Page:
Clearing the Noise: Thinking Critically About Solving Problems

The important thing is not to stop questioning.

Last week, we launched Fedcap’s 2018 year-long Leadership Academy. The Academy is taught by leaders from throughout our family of agencies, board members and thought leaders in the business and academic environments, and participation is highly competitive. It is a challenging curriculum, and it is a big commitment of time and brain power on the part of the faculty and participants.

Our first module is the undergirding module for the entire year’s study—critical thinking. Critical thinking, has many definitions, but according to Linda Elder, the brains behind the Center for Critical Thinking, it is the basis for disciplined rationality, reason, and empathy at the highest level. Being able to flex our critical thinking muscle is the foundation for solving society’s biggest problems. Critical thinking is a discipline unto itself. It is a pledge to ever improving our thought processes.

I approach thinking critically first by doing what I call “clearing the noise.” At any given time, we have so much information coming at us as we strive to solve problems that it is hard to cull through it all to make a rational decision. The influence of culture, politics, emotion, public opinion, vested interest, and unfounded logic can all lead to landing on decisions that do not reflect the highest level of thought. So how do we sort through the noise to get to the heart of the matter—whatever that matter may be?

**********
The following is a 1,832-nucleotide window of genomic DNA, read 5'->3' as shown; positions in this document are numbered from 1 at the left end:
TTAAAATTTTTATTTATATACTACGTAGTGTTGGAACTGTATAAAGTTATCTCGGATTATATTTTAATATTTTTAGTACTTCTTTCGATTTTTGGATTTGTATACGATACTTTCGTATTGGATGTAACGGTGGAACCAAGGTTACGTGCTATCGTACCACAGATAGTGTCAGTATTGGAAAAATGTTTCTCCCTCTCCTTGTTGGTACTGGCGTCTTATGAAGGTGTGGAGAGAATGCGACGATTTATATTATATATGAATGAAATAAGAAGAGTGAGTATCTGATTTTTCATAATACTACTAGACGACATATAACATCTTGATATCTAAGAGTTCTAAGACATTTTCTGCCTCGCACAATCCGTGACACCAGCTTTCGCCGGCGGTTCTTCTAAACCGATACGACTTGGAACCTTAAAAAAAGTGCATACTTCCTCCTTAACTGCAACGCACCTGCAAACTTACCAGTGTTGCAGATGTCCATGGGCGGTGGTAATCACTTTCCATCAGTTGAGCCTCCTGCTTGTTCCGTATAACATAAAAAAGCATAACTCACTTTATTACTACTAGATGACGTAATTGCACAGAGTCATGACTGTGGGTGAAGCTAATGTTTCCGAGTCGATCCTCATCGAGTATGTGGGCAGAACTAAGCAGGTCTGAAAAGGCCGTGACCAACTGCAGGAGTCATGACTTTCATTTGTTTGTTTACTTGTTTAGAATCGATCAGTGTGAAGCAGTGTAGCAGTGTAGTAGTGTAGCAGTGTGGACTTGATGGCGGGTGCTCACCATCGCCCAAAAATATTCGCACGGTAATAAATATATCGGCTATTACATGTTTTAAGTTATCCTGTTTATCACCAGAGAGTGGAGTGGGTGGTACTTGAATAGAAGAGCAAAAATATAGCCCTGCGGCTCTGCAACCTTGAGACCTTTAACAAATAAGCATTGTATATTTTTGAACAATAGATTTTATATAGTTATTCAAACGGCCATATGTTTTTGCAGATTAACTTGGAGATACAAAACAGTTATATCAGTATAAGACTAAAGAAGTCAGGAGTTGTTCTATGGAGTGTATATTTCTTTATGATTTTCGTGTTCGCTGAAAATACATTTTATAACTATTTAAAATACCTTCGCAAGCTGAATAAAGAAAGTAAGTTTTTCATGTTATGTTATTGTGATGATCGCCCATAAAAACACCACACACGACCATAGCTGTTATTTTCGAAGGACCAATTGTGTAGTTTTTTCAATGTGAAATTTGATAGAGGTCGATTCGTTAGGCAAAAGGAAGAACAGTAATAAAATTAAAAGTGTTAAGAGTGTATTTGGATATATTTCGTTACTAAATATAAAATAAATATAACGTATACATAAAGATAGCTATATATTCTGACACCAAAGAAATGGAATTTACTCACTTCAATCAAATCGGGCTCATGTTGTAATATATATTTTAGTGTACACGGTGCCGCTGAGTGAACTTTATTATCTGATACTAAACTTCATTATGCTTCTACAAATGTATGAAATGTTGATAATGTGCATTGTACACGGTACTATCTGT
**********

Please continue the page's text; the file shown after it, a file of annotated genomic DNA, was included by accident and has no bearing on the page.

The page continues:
Asking questions is the heart of critical thinking.
Here are a few of the questions I find useful as I strive to clear the noise:

  • What is the issue I am seeking to address?
  • Why am I striving to solve this particular issue?
  • What are the environmental, social stressors that make it important to address this issue?
  • Am I sure I am trying to solve the right problem? (Many people have spent millions of dollars on solving a problem, only to realize that they solved the wrong problem).
  • What assumptions do I have as I begin to work on thinking through the issue?
  • What metrics or data exist that can inform the discussion?

How do you clear the noise? What questions do you ask yourself? How do you strive every day to improve your thinking? And…in the absence of critical thinking, how can we possibly solve the biggest issues of our day?

As always, I welcome your thoughts.

Clearing the Noise: Thinking Critically About Solving Problems